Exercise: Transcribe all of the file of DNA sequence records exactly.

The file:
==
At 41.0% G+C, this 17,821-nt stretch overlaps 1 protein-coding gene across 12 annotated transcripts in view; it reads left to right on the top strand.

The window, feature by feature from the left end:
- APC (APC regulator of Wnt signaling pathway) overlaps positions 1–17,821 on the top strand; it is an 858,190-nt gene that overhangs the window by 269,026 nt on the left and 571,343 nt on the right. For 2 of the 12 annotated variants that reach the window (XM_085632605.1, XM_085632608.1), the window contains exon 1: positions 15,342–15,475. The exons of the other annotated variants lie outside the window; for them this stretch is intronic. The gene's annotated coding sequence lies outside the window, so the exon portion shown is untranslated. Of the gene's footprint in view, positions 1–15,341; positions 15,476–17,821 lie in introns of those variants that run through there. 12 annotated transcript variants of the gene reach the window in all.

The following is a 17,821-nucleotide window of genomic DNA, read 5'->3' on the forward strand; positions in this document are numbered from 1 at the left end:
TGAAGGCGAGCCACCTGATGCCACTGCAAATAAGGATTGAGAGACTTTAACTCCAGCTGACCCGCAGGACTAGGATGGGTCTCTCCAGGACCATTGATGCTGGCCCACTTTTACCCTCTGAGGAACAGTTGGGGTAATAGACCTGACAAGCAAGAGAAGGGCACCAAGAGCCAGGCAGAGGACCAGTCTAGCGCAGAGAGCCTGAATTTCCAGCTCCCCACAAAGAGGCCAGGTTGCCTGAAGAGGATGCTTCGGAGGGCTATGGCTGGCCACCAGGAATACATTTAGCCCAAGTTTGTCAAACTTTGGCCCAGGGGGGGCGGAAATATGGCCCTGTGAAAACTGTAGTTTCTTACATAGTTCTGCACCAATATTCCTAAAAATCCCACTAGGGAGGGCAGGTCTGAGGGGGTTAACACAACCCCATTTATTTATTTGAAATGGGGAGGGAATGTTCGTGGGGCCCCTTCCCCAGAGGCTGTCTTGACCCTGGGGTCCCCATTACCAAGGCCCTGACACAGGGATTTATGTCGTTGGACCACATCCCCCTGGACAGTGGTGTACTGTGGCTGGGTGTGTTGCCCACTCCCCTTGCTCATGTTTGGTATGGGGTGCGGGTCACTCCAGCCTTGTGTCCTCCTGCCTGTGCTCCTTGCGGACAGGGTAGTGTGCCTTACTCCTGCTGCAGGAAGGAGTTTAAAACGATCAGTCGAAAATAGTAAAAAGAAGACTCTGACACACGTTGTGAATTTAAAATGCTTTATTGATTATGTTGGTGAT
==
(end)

At 41.0% G+C, this 17,821-nt stretch overlaps 1 protein-coding gene across 12 annotated transcripts in view; it reads left to right on the top strand.

The window, feature by feature from the left end:
- APC (APC regulator of Wnt signaling pathway) overlaps positions 1–17,821 on the top strand; it is an 858,190-nt gene that overhangs the window by 269,026 nt on the left and 571,343 nt on the right. For 2 of the 12 annotated variants that reach the window (XM_085632605.1, XM_085632608.1), the window contains exon 1: positions 15,342–15,475. The exons of the other annotated variants lie outside the window; for them this stretch is intronic. The gene's annotated coding sequence lies outside the window, so the exon portion shown is untranslated. Of the gene's footprint in view, positions 1–15,341; positions 15,476–17,821 lie in introns of those variants that run through there. 12 annotated transcript variants of the gene reach the window in all.

The following is a 17,821-nucleotide window of genomic DNA, read 5'->3' on the forward strand; positions in this document are numbered from 1 at the left end:
TGAAGGCGAGCCACCTGATGCCACTGCAAATAAGGATTGAGAGACTTTAACTCCAGCTGACCCGCAGGACTAGGATGGGTCTCTCCAGGACCATTGATGCTGGCCCACTTTTACCCTCTGAGGAACAGTTGGGGTAATAGACCTGACAAGCAAGAGAAGGGCACCAAGAGCCAGGCAGAGGACCAGTCTAGCGCAGAGAGCCTGAATTTCCAGCTCCCCACAAAGAGGCCAGGTTGCCTGAAGAGGATGCTTCGGAGGGCTATGGCTGGCCACCAGGAATACATTTAGCCCAAGTTTGTCAAACTTTGGCCCAGGGGGGGCGGAAATATGGCCCTGTGAAAACTGTAGTTTCTTACATAGTTCTGCACCAATATTCCTAAAAATCCCACTAGGGAGGGCAGGTCTGAGGGGGTTAACACAACCCCATTTATTTATTTGAAATGGGGAGGGAATGTTCGTGGGGCCCCTTCCCCAGAGGCTGTCTTGACCCTGGGGTCCCCATTACCAAGGCCCTGACACAGGGATTTATGTCGTTGGACCACATCCCCCTGGACAGTGGTGTACTGTGGCTGGGTGTGTTGCCCACTCCCCTTGCTCATGTTTGGTATGGGGTGCGGGTCACTCCAGCCTTGTGTCCTCCTGCCTGTGCTCCTTGCGGACAGGGTAGTGTGCCTTACTCCTGCTGCAGGAAGGAGTTTAAAACGATCAGTCGAAAATAGTAAAAAGAAGACTCTGACACACGTTGTGAATTTAAAATGCTTTATTGATTATGTTGGTGAT